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Brett Davidson: Serious about succession? Don’t stay too long

The biggest factor behind a successful succession is knowing when to step aside.

If you are serious about creating internal successors within the business you have built up over your career, then there are some important issues to consider.

The biggest of these is your specific plan and timeline. If you have been talking about succession for too long, some of your team might not be taking you as seriously as you would like.

You might be certain you are phasing out and eventually leaving them in charge but they will not be feeling that if firm actions are  supporting your words.

Why is this an issue?

Let me relate a story of one of my old clients in my former financial planning business in Sydney.

Charlie is 55 years old at the time (about 20 years ago) and has just taken over the family business. His dad, who is 75 years of age, has just retired. Dad continues to take a significant wage from the company even though he no longer works there, saddling the business with a major cash drain.

Why advisers should consider getting extra support in their business

In Dad’s patriarchal generation it was completely cool to work until an old age and then hand over the company to number one son. I say it was cool. What I mean is it was socially acceptable; it was never good business.

File image of father teaching son businessWhy? Because number one son was full of energy when he was 30 or 35 years of age. By 55 he is thinking of retiring himself, and certainly does not have the energy and enthusiasm he had 20 years before.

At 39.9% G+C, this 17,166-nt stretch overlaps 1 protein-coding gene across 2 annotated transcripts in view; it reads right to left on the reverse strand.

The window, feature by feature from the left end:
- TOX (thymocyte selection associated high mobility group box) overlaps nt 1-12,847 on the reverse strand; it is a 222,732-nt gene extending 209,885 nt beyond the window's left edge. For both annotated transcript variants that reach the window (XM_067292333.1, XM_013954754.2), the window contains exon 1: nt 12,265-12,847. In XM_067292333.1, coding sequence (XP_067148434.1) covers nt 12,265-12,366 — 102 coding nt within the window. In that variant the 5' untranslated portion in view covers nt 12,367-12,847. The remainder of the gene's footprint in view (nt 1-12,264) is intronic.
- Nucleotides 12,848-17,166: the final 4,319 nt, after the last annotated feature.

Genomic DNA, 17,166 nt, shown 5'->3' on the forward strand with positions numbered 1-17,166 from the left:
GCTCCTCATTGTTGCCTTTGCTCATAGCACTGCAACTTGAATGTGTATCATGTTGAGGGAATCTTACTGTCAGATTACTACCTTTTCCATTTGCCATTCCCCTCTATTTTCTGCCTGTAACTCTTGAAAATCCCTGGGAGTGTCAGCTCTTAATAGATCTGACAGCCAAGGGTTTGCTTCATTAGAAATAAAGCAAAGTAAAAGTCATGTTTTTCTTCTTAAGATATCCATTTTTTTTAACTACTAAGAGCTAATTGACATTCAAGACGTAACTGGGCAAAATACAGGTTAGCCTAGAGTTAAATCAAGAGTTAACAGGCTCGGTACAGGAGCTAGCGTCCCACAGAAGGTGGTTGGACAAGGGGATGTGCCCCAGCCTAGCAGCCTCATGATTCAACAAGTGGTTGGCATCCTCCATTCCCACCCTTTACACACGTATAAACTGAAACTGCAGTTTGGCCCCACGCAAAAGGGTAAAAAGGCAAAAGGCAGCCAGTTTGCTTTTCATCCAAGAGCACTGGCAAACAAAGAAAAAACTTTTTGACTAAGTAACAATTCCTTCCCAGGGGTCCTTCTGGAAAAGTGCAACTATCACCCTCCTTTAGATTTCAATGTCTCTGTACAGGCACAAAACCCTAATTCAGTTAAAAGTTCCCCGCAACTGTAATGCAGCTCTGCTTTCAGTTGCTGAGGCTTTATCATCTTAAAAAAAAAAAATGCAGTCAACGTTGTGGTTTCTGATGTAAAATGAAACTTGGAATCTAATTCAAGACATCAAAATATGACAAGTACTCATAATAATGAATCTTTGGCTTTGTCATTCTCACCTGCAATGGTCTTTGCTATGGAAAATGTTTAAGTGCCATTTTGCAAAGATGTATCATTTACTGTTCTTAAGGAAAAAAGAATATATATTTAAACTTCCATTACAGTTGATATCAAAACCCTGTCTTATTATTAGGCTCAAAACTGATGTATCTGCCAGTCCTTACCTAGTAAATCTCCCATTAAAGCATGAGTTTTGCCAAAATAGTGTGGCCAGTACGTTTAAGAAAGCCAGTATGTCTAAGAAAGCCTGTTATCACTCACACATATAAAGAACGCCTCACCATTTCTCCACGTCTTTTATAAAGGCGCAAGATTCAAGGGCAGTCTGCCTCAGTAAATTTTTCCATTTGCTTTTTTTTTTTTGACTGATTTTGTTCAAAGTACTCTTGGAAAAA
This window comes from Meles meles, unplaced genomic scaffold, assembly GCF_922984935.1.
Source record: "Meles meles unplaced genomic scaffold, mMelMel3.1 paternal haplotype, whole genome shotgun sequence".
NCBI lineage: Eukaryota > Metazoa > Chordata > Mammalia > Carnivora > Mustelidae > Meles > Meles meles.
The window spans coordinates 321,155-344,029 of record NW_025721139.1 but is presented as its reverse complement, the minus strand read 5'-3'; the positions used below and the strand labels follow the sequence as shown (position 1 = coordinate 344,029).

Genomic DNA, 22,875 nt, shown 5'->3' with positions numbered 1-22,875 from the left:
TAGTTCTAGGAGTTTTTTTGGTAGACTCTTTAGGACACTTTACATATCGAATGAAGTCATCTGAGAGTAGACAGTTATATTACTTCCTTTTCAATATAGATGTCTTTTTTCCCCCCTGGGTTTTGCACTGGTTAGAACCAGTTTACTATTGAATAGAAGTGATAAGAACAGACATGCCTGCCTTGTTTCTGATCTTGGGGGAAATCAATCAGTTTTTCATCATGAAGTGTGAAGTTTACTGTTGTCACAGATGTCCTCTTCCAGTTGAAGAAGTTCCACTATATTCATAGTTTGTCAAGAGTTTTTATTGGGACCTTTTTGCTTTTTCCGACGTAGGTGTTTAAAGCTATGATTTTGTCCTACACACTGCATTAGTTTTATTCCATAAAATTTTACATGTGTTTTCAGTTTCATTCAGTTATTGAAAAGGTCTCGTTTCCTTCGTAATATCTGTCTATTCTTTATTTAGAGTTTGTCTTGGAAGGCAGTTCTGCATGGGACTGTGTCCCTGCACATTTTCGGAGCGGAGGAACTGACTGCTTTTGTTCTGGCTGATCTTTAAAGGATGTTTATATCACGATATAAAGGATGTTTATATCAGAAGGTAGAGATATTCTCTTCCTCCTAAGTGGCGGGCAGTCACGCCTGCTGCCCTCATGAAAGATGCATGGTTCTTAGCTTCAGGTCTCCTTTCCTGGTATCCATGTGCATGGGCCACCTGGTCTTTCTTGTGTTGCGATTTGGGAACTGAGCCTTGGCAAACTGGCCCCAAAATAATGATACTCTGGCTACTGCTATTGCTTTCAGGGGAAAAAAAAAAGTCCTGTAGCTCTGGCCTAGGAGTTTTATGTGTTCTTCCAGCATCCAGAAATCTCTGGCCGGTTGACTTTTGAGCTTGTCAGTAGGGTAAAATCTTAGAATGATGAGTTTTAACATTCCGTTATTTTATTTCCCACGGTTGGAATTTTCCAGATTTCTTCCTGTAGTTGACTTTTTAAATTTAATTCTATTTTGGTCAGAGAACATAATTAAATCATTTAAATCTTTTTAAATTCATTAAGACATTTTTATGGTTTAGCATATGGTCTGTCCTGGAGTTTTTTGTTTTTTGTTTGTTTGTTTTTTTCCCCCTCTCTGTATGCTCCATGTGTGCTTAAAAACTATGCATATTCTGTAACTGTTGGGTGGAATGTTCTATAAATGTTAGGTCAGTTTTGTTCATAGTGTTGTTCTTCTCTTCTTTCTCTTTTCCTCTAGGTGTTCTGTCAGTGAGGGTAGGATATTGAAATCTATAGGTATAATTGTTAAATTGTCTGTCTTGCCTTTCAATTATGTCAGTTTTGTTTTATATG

When it is someone else’s business you can see the obvious problem here. Dad could have handed over when he was 55 rather than 75, and mentored number one son to take the business forward to another level.

So let’s talk about you:

  • I am assuming you are committed to internal succession rather than external sale of your business.
  • I get that you created your business and that it is your baby.
  • I know that you love your job and might not feel quite ready to hang up your clogs just yet.

However, if you are serious about succession, then you need to be prepared to modify your role within the business.

You do not have to resign. You do not have to stop dealing with your 30 best client relationships. You can still be there five days per week if you want to. But you can also consciously step aside and take on the chairperson or mentoring role.

How to get adviser remuneration right

You need to give the reins to your new leader or group of leaders. Let them have their go while they are full of beans and new ideas.

The mental shift

The key is getting your head around the fact that mentoring the next generation of leaders, while you stay involved, is a fulfilling role in its own right.

So why not embrace that? Let the new leaders take over and then simply provide wisdom, guidance and council when requested. And it will be requested. These people are not stupid or arrogant. They do not step in thinking they know it all. Quite the opposite.

Most things the new leaders do will be good for the business and may even be things you really struggled with.